Massachusetts

Your firearm must be unloaded, cased, and placed in an inaccessible area. 

Michigan

The state law requires rifles and shotguns to be unloaded and cased in an inaccessible place. 

Minnesota

Minnesota requires all guns to be unloaded and securely encased.

Mississippi

State law mandates that a loaded and concealed handgun can be put anywhere inside the vehicle.

Missouri

Missouri allows a loaded and concealed handgun to be accessible anywhere in the vehicle. Rifles and shotguns also must be in plain view.

Montana

State law allows for all guns to be loaded and transported anywhere inside the vehicle.

Nebraska

State law does not permit for a handgun to be loaded and concealed in the vehicle. However, an unloaded handgun can be securely cased in the vehicle.

Nevada

Loaded handguns have to be in plain view or in the glove compartment.

New Hampshire

State law requires that firearms must be unloaded anywhere in the vehicle.

New Jersey

State law requires that all firearms remain unloaded, cased, and stored in an inaccessible place.

New Mexico

State law permits for you to conceal a loaded or unloaded firearm, or you can also have them in plain view.

New York

State law requires that all firearms remain unloaded, cased, and stored in an inaccessible spot.

North Carolina

A loaded handgun has to be in plain view inside the vehicle. 

North Dakota

State law mandates that all firearms remain unloaded and in plain view or cased and secured. 

Ohio

Guns have to remain unloaded and in plain view in the vehicle or locked in cases. 

Oklahoma

State law requires for guns to be inside the vehicle and be unloaded in plain view or cased in a visible manner. 

Oregon

State law permits for firearms to be carried in a case, and loaded firearms must be in plain view. 

Pennsylvania

State law requires that all firearms remain unloaded, cased, and stored in an inaccessible place. 

Rhode Island

State law requires that all firearms remain unloaded, cased, and stored in an inaccessible place.

South Carolina

State law permits for you to have a loaded handgun in the glove compartment or the trunk.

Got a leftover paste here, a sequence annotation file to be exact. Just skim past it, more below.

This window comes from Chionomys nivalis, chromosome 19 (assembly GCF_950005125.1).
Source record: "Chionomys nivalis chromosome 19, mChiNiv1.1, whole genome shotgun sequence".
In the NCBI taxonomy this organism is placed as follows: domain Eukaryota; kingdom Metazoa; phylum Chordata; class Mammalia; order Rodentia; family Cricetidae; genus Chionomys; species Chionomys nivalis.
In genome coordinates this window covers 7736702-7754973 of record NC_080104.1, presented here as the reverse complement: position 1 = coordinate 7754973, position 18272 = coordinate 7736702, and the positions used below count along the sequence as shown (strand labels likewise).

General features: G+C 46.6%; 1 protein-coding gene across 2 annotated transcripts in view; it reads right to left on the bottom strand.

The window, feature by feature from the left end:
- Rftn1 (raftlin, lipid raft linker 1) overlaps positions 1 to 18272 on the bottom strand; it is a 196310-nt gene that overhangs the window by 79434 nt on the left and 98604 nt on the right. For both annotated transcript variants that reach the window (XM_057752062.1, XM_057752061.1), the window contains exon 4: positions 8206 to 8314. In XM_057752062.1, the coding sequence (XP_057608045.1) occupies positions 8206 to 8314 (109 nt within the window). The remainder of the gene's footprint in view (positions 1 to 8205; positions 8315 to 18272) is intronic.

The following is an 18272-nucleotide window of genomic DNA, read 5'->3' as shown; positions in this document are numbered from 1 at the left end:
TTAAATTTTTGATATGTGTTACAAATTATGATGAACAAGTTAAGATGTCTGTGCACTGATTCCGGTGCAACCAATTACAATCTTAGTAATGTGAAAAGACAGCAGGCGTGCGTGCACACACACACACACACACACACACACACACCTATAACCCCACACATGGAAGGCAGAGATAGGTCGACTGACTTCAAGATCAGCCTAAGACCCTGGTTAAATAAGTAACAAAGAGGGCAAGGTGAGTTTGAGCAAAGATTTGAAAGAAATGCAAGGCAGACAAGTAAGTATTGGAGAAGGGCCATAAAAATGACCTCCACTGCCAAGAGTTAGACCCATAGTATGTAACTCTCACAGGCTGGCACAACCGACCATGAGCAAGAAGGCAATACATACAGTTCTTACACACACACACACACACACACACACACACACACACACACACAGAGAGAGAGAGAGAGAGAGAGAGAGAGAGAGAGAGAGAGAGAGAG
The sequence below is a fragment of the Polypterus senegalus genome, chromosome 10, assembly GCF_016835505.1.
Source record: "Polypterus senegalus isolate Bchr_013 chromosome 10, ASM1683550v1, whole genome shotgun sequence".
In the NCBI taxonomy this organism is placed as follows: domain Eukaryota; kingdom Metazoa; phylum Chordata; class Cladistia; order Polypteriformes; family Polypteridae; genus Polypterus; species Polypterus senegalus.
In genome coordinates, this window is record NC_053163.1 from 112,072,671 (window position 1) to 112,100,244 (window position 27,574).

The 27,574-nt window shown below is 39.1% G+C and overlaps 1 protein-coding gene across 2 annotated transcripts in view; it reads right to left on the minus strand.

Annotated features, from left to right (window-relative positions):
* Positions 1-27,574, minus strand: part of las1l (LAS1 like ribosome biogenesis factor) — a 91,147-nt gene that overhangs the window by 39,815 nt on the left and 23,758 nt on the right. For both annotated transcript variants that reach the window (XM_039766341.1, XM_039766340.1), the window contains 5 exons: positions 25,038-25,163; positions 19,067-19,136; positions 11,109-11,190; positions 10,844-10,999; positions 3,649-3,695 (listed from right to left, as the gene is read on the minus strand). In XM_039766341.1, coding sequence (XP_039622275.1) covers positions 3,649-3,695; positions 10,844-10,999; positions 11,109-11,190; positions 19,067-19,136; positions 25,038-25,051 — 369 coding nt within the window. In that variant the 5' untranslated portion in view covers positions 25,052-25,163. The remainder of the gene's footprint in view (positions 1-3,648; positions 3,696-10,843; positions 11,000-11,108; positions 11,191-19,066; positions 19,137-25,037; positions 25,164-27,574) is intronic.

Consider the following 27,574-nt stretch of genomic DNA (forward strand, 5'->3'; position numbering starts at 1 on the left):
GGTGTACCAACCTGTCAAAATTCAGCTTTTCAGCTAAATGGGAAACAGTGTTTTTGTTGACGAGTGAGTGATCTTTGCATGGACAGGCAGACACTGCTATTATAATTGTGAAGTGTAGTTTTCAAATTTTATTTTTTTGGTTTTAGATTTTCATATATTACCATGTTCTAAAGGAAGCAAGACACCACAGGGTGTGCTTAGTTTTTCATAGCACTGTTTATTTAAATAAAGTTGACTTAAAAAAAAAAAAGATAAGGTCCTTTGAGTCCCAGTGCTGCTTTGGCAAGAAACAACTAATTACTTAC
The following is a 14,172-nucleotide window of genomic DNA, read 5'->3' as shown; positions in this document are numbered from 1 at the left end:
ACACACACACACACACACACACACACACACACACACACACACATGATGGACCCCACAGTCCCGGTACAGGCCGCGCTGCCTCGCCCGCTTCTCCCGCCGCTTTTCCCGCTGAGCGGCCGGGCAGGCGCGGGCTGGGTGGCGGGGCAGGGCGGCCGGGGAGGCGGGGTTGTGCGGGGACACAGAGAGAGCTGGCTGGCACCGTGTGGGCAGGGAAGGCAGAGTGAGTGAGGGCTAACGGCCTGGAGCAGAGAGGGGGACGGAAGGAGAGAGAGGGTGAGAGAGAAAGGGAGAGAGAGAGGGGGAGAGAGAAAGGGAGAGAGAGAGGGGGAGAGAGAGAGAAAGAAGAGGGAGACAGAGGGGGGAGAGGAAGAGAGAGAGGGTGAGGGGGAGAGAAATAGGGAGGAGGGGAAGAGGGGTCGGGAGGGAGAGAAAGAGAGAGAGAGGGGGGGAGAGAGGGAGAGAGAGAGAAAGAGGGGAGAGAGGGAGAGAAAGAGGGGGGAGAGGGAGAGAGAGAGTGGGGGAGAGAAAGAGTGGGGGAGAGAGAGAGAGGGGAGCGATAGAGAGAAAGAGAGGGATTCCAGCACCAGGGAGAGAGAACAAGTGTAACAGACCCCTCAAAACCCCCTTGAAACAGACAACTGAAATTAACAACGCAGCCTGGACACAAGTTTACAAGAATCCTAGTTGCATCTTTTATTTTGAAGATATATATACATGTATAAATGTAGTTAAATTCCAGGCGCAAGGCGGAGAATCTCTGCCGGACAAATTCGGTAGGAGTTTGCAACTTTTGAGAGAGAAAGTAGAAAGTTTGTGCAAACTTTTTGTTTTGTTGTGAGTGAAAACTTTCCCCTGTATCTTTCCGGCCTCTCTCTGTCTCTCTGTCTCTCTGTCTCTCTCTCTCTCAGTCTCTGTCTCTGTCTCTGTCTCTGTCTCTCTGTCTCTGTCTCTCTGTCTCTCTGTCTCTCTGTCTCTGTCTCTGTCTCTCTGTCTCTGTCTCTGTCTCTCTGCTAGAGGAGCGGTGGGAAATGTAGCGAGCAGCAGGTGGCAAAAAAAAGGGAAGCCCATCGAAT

South Dakota

You can have loaded firearms inside the vehicle as long as they are in plain view. Concealed, unloaded handguns must be enclosed in a glove compartment or trunk. 

Tennessee

Your firearm has to be unloaded and in plain sight or cased.

Texas

State law requires for loaded handgun to be concealed anywhere in the vehicle. 

Utah

You can transport a loaded handgun and conceal it or have it in plain view in the vehicle. Rifles and shotguns must remain unloaded while in the vehicle.

Vermont

Vermont is a constitutional carry state. But if you're traveling with a rifle or shotgun in the vehicle, it must be unloaded.

Virginia

State law requires for loaded handguns to be in plain view or in a closed container.

Washington

State law requires for firearms to be unloaded and cased. 

West Virginia

During daylight hours, firearms have to be unloaded in plain sight or cased. All firearms must be secured encased and unloaded after dark.

Wisconsin

State law forbids concealed firearms inside the vehicle. Long guns have to stay unloaded in the vehicle.

Wyoming

State law permits for you to transport a loaded handgun inside the vehicle if it's in plain view.

 

We hope this this information is helpful to you as you plan for your summer travel. Of course, after reading how varied laws are across the states, and knowing that law enforcement officers and district attorneys often feel the need to carry out the very letter of their laws, we strongly believe you should have one of our premium legal protection plans in place when you travel with a firearm. Better safe than sorry - the same reason you carry a firearm to begin with.

We also suggest the following resources for additional information:

  • USACarry lists concealed carry laws and contains reciprocity maps.
  • HandgunLaw.us is an extensive database that covers concealed handgun laws and other pertinent laws.